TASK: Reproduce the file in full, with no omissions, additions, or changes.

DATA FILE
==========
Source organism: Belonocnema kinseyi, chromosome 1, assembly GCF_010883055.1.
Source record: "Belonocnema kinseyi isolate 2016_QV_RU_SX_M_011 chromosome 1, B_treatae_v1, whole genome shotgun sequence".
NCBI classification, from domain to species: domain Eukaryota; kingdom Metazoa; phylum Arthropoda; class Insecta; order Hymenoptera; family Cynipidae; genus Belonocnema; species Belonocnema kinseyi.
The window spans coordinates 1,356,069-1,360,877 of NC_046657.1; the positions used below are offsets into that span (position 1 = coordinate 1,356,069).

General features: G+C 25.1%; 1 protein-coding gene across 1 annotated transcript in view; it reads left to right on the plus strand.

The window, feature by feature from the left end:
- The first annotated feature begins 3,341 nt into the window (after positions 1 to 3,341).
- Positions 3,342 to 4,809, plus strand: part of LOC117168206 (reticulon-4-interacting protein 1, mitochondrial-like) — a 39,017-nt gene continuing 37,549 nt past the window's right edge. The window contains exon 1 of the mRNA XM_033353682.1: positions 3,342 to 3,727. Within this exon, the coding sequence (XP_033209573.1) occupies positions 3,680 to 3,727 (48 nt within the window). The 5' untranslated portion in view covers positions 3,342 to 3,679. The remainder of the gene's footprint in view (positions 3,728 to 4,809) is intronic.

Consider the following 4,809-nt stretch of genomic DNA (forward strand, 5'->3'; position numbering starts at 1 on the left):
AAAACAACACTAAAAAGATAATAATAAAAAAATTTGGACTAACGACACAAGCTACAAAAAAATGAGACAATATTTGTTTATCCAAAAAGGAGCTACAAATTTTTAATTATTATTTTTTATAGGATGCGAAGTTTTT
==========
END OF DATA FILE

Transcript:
Source organism: Belonocnema kinseyi, chromosome 1, assembly GCF_010883055.1.
Source record: "Belonocnema kinseyi isolate 2016_QV_RU_SX_M_011 chromosome 1, B_treatae_v1, whole genome shotgun sequence".
NCBI classification, from domain to species: domain Eukaryota; kingdom Metazoa; phylum Arthropoda; class Insecta; order Hymenoptera; family Cynipidae; genus Belonocnema; species Belonocnema kinseyi.
The window spans coordinates 1,356,069-1,360,877 of NC_046657.1; the positions used below are offsets into that span (position 1 = coordinate 1,356,069).

General features: G+C 25.1%; 1 protein-coding gene across 1 annotated transcript in view; it reads left to right on the plus strand.

The window, feature by feature from the left end:
- The first annotated feature begins 3,341 nt into the window (after positions 1 to 3,341).
- Positions 3,342 to 4,809, plus strand: part of LOC117168206 (reticulon-4-interacting protein 1, mitochondrial-like) — a 39,017-nt gene continuing 37,549 nt past the window's right edge. The window contains exon 1 of the mRNA XM_033353682.1: positions 3,342 to 3,727. Within this exon, the coding sequence (XP_033209573.1) occupies positions 3,680 to 3,727 (48 nt within the window). The 5' untranslated portion in view covers positions 3,342 to 3,679. The remainder of the gene's footprint in view (positions 3,728 to 4,809) is intronic.

Consider the following 4,809-nt stretch of genomic DNA (forward strand, 5'->3'; position numbering starts at 1 on the left):
AAAACAACACTAAAAAGATAATAATAAAAAAATTTGGACTAACGACACAAGCTACAAAAAAATGAGACAATATTTGTTTATCCAAAAAGGAGCTACAAATTTTTAATTATTATTTTTTATAGGATGCGAAGTTTTT